Rhyming verse explores individuality among kids.
“Some kids are sloppy. / Some kids are neat. / Some kids chew their food so / you can see what they eat.” Some pick their noses, some wear socks with sandals, some leap, some crawl, some prefer the sand to the water. Whether one is a “shy kid, / a pie kid, / an always-asking-why kid...a book kid, / a hook kid, / a really-loves-to-cook kid, / to all kids we say, // each one of you is special. / KID, KID, HOORAY!” As the kids are all animals, size and race are not attributes addressed, but the illustrations do show kids with disabilities—the kid who paints does so digitally from a wheelchair, and the “book kid” reads Braille. Max Lang’s illustrations are a mix of photo backgrounds and props and expressive cartoon animals cut from white paper and still sporting white borders. Not all the rhymes work well: “Some kids are good at math. / Some kids need lots of sleep. // Some kids run real fast. / Some kids love to eat.” And the illustration for this last is a bit troubling—of the six watching the racers while stuffing their faces, only one could be said to have a waistline.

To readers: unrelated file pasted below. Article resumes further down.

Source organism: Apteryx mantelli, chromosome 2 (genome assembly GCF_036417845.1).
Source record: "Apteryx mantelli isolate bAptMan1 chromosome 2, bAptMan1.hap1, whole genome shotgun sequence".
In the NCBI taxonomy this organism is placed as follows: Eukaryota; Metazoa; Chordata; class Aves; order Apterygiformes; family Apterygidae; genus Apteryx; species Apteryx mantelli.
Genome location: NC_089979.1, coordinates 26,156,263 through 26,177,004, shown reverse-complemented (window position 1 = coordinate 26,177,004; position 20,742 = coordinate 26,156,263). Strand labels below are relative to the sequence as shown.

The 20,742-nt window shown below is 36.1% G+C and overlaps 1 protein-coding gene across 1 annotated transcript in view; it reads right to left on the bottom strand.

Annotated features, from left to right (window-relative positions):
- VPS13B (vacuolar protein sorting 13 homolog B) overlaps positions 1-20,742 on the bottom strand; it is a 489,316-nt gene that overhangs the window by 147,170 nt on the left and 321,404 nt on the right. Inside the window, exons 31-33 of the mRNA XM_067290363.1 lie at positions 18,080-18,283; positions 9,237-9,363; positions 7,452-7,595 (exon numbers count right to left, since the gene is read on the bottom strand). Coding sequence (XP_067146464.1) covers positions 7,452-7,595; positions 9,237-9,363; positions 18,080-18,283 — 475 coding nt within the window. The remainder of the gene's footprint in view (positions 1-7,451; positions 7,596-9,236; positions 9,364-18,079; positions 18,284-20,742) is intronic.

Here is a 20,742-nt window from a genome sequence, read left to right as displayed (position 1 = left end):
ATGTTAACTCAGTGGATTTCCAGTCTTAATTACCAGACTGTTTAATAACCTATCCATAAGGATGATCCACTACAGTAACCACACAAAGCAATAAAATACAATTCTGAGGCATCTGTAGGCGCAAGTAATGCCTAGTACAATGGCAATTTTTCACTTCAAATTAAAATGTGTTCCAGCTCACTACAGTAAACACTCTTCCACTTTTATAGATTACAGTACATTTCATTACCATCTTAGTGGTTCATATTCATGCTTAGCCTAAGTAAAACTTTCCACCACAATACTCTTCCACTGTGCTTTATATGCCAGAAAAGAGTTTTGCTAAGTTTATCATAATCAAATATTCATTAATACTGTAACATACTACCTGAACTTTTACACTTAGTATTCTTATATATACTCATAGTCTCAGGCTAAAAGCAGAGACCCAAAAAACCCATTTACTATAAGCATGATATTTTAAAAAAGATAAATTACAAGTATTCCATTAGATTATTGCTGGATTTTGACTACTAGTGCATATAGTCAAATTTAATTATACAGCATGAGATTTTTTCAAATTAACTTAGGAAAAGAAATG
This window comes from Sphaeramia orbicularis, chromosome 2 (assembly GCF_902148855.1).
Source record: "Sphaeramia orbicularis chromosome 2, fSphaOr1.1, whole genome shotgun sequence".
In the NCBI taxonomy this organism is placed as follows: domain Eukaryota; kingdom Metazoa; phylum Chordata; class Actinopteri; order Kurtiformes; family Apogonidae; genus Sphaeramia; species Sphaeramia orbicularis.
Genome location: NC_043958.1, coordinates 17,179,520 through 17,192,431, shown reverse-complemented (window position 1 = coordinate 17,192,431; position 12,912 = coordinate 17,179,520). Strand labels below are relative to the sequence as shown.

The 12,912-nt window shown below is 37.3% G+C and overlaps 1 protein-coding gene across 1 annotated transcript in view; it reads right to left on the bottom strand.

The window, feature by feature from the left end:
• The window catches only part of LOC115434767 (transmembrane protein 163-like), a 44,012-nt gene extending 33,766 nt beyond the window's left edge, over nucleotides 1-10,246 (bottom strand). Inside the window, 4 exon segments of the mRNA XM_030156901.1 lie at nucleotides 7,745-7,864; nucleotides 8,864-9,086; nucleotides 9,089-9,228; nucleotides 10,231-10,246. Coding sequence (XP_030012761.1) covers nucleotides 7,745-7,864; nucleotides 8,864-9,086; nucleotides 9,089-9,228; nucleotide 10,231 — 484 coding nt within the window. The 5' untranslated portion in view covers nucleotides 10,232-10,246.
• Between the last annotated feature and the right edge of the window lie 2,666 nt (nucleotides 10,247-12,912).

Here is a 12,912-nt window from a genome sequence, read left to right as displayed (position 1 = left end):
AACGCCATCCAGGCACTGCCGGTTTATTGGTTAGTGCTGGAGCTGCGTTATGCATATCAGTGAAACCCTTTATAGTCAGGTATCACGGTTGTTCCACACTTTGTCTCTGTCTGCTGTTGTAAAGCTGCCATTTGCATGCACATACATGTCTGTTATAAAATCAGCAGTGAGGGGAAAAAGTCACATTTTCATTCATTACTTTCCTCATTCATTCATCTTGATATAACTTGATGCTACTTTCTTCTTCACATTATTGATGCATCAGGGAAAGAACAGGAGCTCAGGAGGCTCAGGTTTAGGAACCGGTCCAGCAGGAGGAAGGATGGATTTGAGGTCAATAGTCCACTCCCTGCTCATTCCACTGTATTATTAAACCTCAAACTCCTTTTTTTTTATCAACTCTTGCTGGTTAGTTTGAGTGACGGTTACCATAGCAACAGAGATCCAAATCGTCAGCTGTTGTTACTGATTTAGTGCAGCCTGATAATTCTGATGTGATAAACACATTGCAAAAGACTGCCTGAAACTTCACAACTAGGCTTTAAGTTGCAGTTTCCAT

Still, the Langs get across that there are all types of kids in this world, and teachers could easily springboard to asking students to write about themselves. (Picture book. 3-6)